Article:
If you enjoy hiking in the Eastern Sierra, then you have to hike Duck Pass Trail. It is one of the most popular hikes in the Mammoth Lakes area, but you can avoid the crowds if you hit the trail mid-week or after peak summer season (in September or October). It is a little over 7 miles (round trip) with about 1600 feet of elevation gain. One of the great things about this trail is that you don't have complete the whole thing to have an amazing experience. You can stop at Arrowhead, Skelton, or Barney Lake if you want to shorten the hike and you will still have an amazing outdoor adventure.
To get to the trailhead, drive all the way up Lake Mary Dr. and turn left at Lake Mary. As you drive around Lake Mary you will see Coldwater Campground on your left, turn into the campground. Drive all the way to the end of the campground and there will be a large parking lot. There are several trail heads for different hikes in this area, so make sure you are at the right one. As you start the hike it pretty quickly starts going uphill. There area a couple miles of incline right at the beginning of the hike, but it mellows out until you get to Barney Lake (for the most part) once you pass Arrowhead Lake.
There is a side trail down to Arrowhead lake just few miles. If you are just looking for a quick hike, that is great stopping point, but I highly recommend continuing on to Skelton Lake. The photo above shows Skelton Lake and you can see Duck Pass in the distance. Skelton is a great lake to take a break and maybe eat a snack before you continue on your trek. You will hit a few more areas of uphill hiking, but it isn't to difficult for the next couple of miles.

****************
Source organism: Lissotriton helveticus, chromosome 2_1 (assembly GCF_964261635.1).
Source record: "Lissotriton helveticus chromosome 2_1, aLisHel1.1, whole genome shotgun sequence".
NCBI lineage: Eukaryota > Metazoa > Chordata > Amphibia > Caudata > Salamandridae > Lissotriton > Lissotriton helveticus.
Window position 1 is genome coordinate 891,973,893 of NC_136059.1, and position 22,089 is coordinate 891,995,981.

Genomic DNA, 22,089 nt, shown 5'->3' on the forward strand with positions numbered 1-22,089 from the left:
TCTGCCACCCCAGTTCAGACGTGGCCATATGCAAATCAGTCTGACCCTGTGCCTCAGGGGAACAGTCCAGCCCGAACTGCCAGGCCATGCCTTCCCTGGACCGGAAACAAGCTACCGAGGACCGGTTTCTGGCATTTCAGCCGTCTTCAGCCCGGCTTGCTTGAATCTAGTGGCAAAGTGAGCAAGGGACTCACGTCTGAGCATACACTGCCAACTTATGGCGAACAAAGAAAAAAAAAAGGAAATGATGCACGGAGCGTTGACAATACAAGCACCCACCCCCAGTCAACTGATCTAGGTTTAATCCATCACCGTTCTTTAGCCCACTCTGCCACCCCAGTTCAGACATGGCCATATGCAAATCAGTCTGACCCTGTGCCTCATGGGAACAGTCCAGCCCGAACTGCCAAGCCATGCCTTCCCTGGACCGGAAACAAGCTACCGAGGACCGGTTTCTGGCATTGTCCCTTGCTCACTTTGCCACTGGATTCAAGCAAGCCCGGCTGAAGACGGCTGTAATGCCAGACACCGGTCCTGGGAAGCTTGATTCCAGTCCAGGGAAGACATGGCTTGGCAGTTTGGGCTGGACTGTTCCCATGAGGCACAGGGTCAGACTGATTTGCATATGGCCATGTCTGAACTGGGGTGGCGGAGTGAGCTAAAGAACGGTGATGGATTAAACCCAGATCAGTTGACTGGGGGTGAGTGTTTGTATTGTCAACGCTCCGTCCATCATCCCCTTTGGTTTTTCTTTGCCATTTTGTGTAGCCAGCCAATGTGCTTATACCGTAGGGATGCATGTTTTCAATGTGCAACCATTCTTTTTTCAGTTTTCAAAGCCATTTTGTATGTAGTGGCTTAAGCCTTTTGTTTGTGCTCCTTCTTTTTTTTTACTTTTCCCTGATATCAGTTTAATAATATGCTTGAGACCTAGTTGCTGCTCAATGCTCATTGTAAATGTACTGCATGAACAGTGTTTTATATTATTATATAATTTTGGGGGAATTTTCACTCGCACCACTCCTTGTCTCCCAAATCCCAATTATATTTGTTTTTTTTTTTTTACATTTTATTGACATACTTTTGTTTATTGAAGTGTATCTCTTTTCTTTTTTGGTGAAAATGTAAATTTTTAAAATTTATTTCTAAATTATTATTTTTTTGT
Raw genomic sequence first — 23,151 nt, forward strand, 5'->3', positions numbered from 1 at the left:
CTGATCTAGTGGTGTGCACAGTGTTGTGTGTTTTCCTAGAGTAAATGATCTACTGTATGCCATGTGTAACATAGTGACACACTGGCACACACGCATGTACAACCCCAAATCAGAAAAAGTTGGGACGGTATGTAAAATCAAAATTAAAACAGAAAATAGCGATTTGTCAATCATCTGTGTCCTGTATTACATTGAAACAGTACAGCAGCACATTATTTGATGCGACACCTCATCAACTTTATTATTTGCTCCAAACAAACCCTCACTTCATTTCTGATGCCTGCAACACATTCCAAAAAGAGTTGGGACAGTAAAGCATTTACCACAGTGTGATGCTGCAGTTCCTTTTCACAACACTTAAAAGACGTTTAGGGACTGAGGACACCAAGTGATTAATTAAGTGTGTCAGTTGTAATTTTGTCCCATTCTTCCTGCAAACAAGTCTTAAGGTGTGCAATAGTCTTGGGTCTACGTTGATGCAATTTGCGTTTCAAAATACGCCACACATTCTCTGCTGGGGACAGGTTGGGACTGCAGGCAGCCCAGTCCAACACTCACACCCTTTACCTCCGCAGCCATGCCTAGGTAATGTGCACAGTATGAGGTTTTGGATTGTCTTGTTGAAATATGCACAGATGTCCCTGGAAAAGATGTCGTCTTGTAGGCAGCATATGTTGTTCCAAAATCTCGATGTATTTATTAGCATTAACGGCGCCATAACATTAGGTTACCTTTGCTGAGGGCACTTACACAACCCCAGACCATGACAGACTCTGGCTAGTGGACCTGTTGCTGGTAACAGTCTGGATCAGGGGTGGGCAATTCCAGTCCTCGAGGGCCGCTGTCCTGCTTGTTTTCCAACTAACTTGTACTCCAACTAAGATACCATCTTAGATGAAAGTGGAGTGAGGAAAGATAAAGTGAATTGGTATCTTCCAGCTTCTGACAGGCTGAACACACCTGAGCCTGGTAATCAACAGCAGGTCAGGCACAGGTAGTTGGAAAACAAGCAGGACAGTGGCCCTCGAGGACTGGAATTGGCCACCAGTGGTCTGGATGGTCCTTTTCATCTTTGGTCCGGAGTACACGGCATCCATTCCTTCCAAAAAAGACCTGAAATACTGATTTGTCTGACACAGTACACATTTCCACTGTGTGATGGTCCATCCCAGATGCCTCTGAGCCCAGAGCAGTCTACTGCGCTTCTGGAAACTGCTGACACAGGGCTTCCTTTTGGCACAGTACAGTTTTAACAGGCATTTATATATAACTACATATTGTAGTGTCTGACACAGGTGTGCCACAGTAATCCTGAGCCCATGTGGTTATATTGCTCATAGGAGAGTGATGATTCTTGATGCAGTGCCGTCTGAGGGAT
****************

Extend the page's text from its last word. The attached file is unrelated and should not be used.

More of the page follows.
Even through this is a well traveled trail, it doesn't take long before you feel like you are out in the middle of nowhere. The wilderness out here is particularly beautiful and there are a ton of places to stop and take photos or just relax on the way.
Barney Lake is actually a couple small to mid sized lakes at the base of Duck Pass. It is a great stopping point for anyone who doesn't want to do the whole hike. There are a couple of off-shoot trails that take you around the lake to areas where you can be totally alone even on a busy weekend. I didn't do the whole hike to Duck Lake on this day, but if you want to continue, this is where it gets difficult. There is an exposed ridge with a whole lot of switchbacks that takes you up to Duck Lake. As you go through Duck Pass at the top of the ridge, you will see Duck Lake in front of you. You aren't officially done with your hike until you walk all the way down to the spillover section towards the bottom of Duck Lake. It is a commitment, because you have to walk all the way back up that incline on the way back; but as locals will tell you, you have to make it all the way to the spillway to officially complete the hike.